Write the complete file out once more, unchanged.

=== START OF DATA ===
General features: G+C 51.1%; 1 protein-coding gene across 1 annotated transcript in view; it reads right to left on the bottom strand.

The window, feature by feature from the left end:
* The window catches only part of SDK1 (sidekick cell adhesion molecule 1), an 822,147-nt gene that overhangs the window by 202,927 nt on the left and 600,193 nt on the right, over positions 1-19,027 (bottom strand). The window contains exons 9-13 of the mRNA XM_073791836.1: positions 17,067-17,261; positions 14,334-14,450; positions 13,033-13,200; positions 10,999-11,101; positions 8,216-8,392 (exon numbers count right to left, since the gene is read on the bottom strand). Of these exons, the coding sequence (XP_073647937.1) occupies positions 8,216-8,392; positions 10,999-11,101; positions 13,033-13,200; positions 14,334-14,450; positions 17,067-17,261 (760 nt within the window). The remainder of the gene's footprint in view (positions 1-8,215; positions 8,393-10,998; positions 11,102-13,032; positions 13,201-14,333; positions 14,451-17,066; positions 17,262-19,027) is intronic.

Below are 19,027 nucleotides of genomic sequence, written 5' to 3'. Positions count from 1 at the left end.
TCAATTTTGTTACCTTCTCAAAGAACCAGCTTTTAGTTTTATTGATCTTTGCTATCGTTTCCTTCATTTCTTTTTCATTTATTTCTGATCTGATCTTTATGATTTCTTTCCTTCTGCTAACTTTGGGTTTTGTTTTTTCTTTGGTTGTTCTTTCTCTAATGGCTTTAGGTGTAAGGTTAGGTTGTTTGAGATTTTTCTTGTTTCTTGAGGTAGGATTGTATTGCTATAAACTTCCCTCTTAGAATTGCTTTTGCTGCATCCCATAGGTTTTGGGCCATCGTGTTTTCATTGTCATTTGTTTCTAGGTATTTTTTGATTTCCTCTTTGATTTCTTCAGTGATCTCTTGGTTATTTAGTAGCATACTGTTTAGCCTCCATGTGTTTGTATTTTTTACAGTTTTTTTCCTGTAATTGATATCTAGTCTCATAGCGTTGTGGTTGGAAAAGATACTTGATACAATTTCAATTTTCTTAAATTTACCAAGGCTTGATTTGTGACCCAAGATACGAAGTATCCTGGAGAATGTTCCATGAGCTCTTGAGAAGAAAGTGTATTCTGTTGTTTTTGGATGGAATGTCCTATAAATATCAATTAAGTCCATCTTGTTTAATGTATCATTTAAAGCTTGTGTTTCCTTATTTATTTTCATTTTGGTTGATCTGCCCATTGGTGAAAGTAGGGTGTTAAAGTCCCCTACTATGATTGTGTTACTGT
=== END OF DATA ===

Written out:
General features: G+C 51.1%; 1 protein-coding gene across 1 annotated transcript in view; it reads right to left on the bottom strand.

The window, feature by feature from the left end:
* The window catches only part of SDK1 (sidekick cell adhesion molecule 1), an 822,147-nt gene that overhangs the window by 202,927 nt on the left and 600,193 nt on the right, over positions 1-19,027 (bottom strand). The window contains exons 9-13 of the mRNA XM_073791836.1: positions 17,067-17,261; positions 14,334-14,450; positions 13,033-13,200; positions 10,999-11,101; positions 8,216-8,392 (exon numbers count right to left, since the gene is read on the bottom strand). Of these exons, the coding sequence (XP_073647937.1) occupies positions 8,216-8,392; positions 10,999-11,101; positions 13,033-13,200; positions 14,334-14,450; positions 17,067-17,261 (760 nt within the window). The remainder of the gene's footprint in view (positions 1-8,215; positions 8,393-10,998; positions 11,102-13,032; positions 13,201-14,333; positions 14,451-17,066; positions 17,262-19,027) is intronic.

Below are 19,027 nucleotides of genomic sequence, written 5' to 3'. Positions count from 1 at the left end.
TCAATTTTGTTACCTTCTCAAAGAACCAGCTTTTAGTTTTATTGATCTTTGCTATCGTTTCCTTCATTTCTTTTTCATTTATTTCTGATCTGATCTTTATGATTTCTTTCCTTCTGCTAACTTTGGGTTTTGTTTTTTCTTTGGTTGTTCTTTCTCTAATGGCTTTAGGTGTAAGGTTAGGTTGTTTGAGATTTTTCTTGTTTCTTGAGGTAGGATTGTATTGCTATAAACTTCCCTCTTAGAATTGCTTTTGCTGCATCCCATAGGTTTTGGGCCATCGTGTTTTCATTGTCATTTGTTTCTAGGTATTTTTTGATTTCCTCTTTGATTTCTTCAGTGATCTCTTGGTTATTTAGTAGCATACTGTTTAGCCTCCATGTGTTTGTATTTTTTACAGTTTTTTTCCTGTAATTGATATCTAGTCTCATAGCGTTGTGGTTGGAAAAGATACTTGATACAATTTCAATTTTCTTAAATTTACCAAGGCTTGATTTGTGACCCAAGATACGAAGTATCCTGGAGAATGTTCCATGAGCTCTTGAGAAGAAAGTGTATTCTGTTGTTTTTGGATGGAATGTCCTATAAATATCAATTAAGTCCATCTTGTTTAATGTATCATTTAAAGCTTGTGTTTCCTTATTTATTTTCATTTTGGTTGATCTGCCCATTGGTGAAAGTAGGGTGTTAAAGTCCCCTACTATGATTGTGTTACTGT